Conservation & Advocacy

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The Seattle Program Center Solar Panels go live!

With the flick of a switch, our building underwent a transformation. What had been a normal Thursday at the Seattle Program Center - with staff bustling about while members perused our bookstore - changed in an instant. On January 17 our new solar panels were switched on and sunlight was converted into resource-saving energy that powered all the essential mechanisms for running the program center. Read more…

Introducing "We Are Puget Sound"

As Washingtonians, we know firsthand that Puget Sound is home to astonishing wildlife and beauty. This spectacular inland sea is a rich, life-sustaining home shared by two countries, a province, a state, and over 50 Native American Tribes and First Nations. But the vibrant blue waters can be deceiving - hiding stressed wildlife, pollution, and impacts from thoughtless development and climate change. We can change that, but we need your help. Read more…

Public Lands Package Passes the House - Set to Become Law!

The biggest public lands package in a decade passed the House of Representatives and is expected to be signed into law by the President soon. This is huge news for the wild places where we play! Read more…

Two Girls in the Mountains

With a whirlwind of energy, Aisha and Anisah enter The Mountaineers Seattle Program Center, along with their father, Hakim Ali. The program center is a giant playground for them, starting with the basalt columns outside. I’m always proud to share with guests that people actually climb them – but the little Mountaineers, Aisha and Anisah weren’t surprised. Read more…

Take Action: Public Lands Package Passes the Senate, Moves on to the House

A far-reaching public lands package has passed the Senate, and will now head to the House of Representatives. This is a huge step for bipartisan legislation that will benefit wild places and outdoor recreation across the country. The package includes measures The Mountaineers has spent years advocating for, such as the Land & Water Conservation Fund, Mountains to Sound Greenway National Heritage Area, and Methow Headwaters Act. Thousands of you answered our calls-to-action on behalf of these causes. Thank you! Read more…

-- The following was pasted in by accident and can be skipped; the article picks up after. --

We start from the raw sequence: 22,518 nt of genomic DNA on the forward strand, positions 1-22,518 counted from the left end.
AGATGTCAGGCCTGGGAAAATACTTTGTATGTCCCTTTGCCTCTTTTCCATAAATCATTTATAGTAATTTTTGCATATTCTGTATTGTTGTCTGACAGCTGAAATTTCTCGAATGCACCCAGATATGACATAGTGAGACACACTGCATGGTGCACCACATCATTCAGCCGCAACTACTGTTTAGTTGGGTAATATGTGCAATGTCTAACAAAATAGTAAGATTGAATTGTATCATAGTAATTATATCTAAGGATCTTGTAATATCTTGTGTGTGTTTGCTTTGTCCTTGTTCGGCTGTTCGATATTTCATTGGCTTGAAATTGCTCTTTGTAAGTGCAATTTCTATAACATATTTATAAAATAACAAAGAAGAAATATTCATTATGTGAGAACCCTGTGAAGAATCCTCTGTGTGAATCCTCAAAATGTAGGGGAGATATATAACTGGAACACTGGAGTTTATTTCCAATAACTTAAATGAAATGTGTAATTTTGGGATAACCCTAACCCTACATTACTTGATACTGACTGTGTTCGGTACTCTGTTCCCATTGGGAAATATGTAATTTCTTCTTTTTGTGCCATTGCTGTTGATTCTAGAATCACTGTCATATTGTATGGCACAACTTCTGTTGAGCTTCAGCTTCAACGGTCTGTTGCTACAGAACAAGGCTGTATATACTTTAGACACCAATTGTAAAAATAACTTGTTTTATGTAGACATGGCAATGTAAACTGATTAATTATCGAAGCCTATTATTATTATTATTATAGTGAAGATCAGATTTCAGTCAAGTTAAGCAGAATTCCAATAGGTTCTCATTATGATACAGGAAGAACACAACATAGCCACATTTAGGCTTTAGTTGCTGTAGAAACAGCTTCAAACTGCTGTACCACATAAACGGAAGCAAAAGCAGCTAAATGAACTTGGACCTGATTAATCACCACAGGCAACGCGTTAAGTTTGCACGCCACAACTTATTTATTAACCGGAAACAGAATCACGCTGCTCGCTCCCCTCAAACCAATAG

Action Alert! 2019 Washington State Budget & Public Lands

In odd-numbered years (like this one), Washington legislators set the two-year state budget (capitol and operating). Lawmakers are currently negotiating this year’s funding package. Critical provisions for education, human services, infrastructure, and public lands hang in the balance. From the shores of Deception Pass to the Ponderosa pines of Riverside, our state public lands - and the agencies that steward them - need sufficient funding to provide the outdoor experience we know and love. Read more…

Hiking With Dogs - The Basics

There’s nothing like sharing the great outdoors with your best friend. However, it’s important to keep trail etiquette and safety in mind when you explore with a dog in tow. Below are excerpts from the Mountaineers Books title Best Hikes with Dogs: Western Washington by Dan A. Nelson. Learn what to do (and not to do!) when you and Fido hit the trail. Read more…

Five Questions with David Moskowitz

David Moskowitz’s work as a photographer, biologist, and wildlife tracker has led him deep into the world’s largest remaining inland temperate rainforest, home to the elusive, critically endangered mountain caribou. David spent years in the backcountry tracking and photographing these magnificent animals in order to understand and share their story with the world in Caribou Rainforest: From Heartbreak to Hope, a new book from Braided River. Read more…

Jim French on His Service Award and Conserving Our Public Lands

This award is quite an honor. There are so many great volunteers, thousands in The Mountaineers. How could anyone pick one? It didn’t seem possible that I was selected for the Service Award with so much competition. Read more…

Voices Heard | POC-in-Chief: A Legacy Living On

In Tucson, a large Latino community abuts Saguaro National Park but seldom visits it. It was there that I met Cam Juárez through work that Barack Obama made possible. Juárez was a planner and project manager outside the Park Service when he agreed to take on the challenge of connecting his community with Saguaro. Juárez is a miracle, really. He has birth defects that caused shortened upper limbs and missing digits, and a cardiac condition. His mother was a single parent and a migrant farm worker in California’s Central Valley, where she likely was exposed to pesticides associated with defects suffered by her son and now her grandson as well. Read more…